In past years, I’ve written about the historic significance of why we honour people who were killed or injured on the job.

This year it’s different. Very different.

This year we are witnessing in real-time the very life and death consequences of the COVID-19 pandemic.

I guarantee that I’m not the only one writing about this as part of Day of Mourning or Occupational Health & Safety Week.

Why write anything then?

Because our members need to be on record about the absolute importance of us standing stronger together – at a safe distance – in order to save peoples’ lives.

We’ve been forgiving to our political leaders who aren’t necessarily functioning on all cylinders lately.

But we still need to hold them to account on protecting people who go to work and stare COVID-19 in the face every day on the front lines of health care and our community-based organizations (CBOs).

Their work is personal, intimate, and is relied upon by so many people in our community.

Personal Protective Equipment (PPE) is one tangible way to protect our front line heroes every day.

But there is another injury that we all, and front line workers maybe more-so, are suffering from and that is the mental health toll.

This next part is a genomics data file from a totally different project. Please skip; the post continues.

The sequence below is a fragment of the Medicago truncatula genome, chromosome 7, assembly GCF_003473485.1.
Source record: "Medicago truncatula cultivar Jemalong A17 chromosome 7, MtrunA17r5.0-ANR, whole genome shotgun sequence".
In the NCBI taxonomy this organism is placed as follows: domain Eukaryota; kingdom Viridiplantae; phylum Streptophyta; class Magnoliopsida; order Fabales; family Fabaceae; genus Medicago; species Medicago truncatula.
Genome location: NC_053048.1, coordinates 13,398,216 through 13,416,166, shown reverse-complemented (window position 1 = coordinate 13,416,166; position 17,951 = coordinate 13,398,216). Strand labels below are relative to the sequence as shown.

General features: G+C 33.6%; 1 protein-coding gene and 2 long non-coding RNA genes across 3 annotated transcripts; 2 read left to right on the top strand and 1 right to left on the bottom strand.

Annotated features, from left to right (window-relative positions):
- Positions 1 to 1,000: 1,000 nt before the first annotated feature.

Social distancing and self-isolation are definite problems for all of us.

If you add to that the fear of walking into your workplace knowing you could be exposed at any time; and the fear that you might expose your family when you go home; and the daily anxiety of wondering if you’ve done enough to keep you, your family, your patients/clients/residents, and coworkers safe it’s no wonder we’ve heard that some of our members are in tears at the end of the day.

This is the mental and emotional strain that our members go through on a regular basis but magnified by a number I can’t even conceive because of this pandemic.

Our members are helping each other by being a sounding board, sharing their fears, and their coping mechanisms and we’re proud of the work they do every day.

My heart breaks for the family of our SEIU sisters and brothers from Ontario, New York City, Washington DC, New Jersey and Quebec who lost their lives to this disease, because they were committed to a job serving others. We ache to our soul because of the loss of union and non-union working people, deemed essential, who got up every day and went to work – only to lose their lives to COVID-19.

They cannot die in vain.

We need to protect our front line health care and service workers now so they can continue to provide us the care we rely on.

I’m asking you to support our members’ calls for better safety precautions for front line heroes.

Please continue to show you support them by clapping at 7 pm, and donating to charities as these very important shows of gratitude and love.

We will prevail because we are stronger together, even when we’re apart.

In Solidarity,

Barbara Cape
President of SEIU-West

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